Instant Runoff Voting Explained

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Instant Runoff Voting (IRV) is also known as the "Alternative Vote" and "Preferential Voting." Voters rank the candidates as first, second, third, etc. The tables to the left illustrate the IRV tallying procedure for an example with four candidates (A,B,C,D) and 16 voters. The leftmost table shows the original votes in sorted order (the last choice is not shown).

The first step is to count the first choices. Candidate B got 6 of the 16 first choices, while A got 5, D got 3, and C got 2. If one candidate had received a majority of first choices, that candidate would have won, but nobody did in this case. The counting procedure therefore goes to a second round.

The candidate with the fewest first choices, candidate C, is now eliminated. Each vote for C is transferred to the next candidate. Thus, all C entries are eliminated and the remaining choices are pushed left, if necessary, to fill in the empty cells. The middle table shows the result (the third column is no longer needed).

The top choices are now counted again. Candidate A gained one new top choice (the second from last vote) for a total of 6. Still no candidate has a majority, so the counting procedure goes to a third round. Candidate D now has the fewest top choices and is therefore eliminated. The rightmost table shows the result.

In the final round, the third from last vote has been exhausted, so only 15 active votes remain. Candidate A picked up two votes and now has 8 votes, which is a majority of the remaining votes, so candidate A wins. In this example, candidate A had fewer first choices than candidate B in the first round, but ultimately won the election.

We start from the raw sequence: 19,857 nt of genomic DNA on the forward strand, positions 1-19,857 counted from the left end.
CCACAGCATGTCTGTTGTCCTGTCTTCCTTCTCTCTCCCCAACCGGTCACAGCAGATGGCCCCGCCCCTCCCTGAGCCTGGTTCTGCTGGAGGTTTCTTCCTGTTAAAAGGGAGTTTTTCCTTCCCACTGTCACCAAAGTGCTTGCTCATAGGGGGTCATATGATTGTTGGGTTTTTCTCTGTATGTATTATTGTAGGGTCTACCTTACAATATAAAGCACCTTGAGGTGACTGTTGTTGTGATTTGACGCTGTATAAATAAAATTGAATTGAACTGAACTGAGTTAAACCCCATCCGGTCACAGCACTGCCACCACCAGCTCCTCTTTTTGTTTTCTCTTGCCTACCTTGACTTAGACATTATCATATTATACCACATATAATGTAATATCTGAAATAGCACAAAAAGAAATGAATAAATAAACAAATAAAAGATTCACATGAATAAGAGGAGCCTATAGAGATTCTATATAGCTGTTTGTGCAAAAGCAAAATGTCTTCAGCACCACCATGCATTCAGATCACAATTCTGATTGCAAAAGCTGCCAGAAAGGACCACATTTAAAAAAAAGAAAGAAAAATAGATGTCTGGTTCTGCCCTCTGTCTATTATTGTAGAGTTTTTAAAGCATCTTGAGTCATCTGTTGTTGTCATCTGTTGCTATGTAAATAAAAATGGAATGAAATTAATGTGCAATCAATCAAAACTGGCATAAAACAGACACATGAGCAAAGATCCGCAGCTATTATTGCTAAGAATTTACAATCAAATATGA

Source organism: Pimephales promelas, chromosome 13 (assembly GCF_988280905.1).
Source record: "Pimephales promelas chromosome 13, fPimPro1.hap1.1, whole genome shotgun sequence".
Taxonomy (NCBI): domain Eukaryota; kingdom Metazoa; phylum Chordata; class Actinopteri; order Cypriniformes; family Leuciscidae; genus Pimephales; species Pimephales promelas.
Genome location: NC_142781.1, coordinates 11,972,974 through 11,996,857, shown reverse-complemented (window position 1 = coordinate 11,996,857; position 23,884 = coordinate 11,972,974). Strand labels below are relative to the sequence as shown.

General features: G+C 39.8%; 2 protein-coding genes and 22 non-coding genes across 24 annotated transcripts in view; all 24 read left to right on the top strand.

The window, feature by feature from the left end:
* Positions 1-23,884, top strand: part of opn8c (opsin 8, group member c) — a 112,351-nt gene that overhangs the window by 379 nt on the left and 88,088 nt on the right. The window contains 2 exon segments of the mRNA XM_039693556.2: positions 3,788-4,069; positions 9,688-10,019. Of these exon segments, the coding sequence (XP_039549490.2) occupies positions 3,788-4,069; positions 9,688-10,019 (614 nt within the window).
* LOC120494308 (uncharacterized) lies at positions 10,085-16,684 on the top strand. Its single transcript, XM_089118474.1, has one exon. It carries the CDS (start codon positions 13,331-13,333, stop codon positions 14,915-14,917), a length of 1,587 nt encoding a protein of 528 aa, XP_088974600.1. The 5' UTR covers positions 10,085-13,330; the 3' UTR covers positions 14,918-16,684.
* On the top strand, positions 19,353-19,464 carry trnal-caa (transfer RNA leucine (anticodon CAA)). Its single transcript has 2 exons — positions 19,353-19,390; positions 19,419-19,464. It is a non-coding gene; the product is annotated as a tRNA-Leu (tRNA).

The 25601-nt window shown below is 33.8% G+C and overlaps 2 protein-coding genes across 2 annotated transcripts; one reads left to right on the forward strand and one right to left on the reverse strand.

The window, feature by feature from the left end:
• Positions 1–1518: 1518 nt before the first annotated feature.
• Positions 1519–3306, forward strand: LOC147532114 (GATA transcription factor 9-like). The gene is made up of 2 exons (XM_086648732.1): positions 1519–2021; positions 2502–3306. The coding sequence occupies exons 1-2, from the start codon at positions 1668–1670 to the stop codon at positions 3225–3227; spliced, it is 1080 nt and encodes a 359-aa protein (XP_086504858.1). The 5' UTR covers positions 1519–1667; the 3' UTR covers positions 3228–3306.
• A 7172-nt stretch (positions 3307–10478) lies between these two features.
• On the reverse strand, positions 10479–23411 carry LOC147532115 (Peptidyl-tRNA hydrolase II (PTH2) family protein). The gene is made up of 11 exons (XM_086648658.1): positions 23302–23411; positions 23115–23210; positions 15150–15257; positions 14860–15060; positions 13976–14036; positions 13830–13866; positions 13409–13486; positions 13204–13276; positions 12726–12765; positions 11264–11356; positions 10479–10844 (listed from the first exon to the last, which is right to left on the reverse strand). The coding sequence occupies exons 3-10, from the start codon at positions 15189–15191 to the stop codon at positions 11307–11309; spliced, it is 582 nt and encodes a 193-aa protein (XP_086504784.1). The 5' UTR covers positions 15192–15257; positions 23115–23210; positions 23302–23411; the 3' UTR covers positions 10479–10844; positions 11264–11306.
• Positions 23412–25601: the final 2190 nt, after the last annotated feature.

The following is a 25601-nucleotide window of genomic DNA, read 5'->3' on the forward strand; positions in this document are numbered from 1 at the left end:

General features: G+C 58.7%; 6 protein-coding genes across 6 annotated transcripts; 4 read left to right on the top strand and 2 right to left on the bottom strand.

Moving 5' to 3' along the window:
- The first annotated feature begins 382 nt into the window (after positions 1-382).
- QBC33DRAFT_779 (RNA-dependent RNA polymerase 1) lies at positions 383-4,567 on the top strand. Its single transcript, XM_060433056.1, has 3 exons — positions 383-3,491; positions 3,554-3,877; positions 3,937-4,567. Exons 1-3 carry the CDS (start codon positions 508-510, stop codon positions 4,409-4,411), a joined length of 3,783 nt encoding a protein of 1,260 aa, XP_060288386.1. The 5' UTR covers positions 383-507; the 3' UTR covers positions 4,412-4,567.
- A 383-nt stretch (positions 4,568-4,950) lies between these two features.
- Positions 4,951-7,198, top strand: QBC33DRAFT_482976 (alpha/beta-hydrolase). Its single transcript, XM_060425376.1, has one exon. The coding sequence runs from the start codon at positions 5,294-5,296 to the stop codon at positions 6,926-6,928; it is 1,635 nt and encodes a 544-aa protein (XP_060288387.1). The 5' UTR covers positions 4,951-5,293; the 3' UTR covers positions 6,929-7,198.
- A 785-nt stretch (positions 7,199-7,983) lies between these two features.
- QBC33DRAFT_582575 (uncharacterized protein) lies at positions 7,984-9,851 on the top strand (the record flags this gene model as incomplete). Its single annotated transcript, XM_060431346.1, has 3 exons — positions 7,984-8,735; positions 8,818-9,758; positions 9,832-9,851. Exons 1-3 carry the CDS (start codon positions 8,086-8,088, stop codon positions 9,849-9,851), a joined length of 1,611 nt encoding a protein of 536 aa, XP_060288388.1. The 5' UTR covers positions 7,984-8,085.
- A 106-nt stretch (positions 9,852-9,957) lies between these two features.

The maximum number of rounds is always one less than the number of candidates. In the case of ties for the fewest top choices, the tied candidate with the fewest second choices is eliminated (if those are also tied, look at third choices, etc.). In the case of a tie in the final round, a coin toss can break the tie.

IRV has serious problems. It allows a sufficiently small minority of voters to safely register "protest" votes for minor-party candidates--but only as long as their candidate is sure to lose. As soon as their candidate threatens to actually win, they risk hurting their own cause by ranking their favorite first, just as they do under our current plurality system. IRV is therefore unlikely to be any more successful than plurality at solving the classic "lesser of two evils" problem.

A variation of IRV allows voters to rank groups of candidates equally. For example, a voter could rank candidates B and C equally for first choice, and D for second choice. For technical reasons that will not be discussed here, this equal-ranking option significantly mitigates the serious problems of IRV, but not enough to make it a good election method.

IRV does have one potential advantage over plurality. It requires the same voting equipment and the same voting mechanics (ranking candidates) as Condorcet voting. IRV could therefore possibly be transitional to Condorcet voting, a far superior alternative to IRV. However, IRV could also get entrenched and preclude Condorcet voting.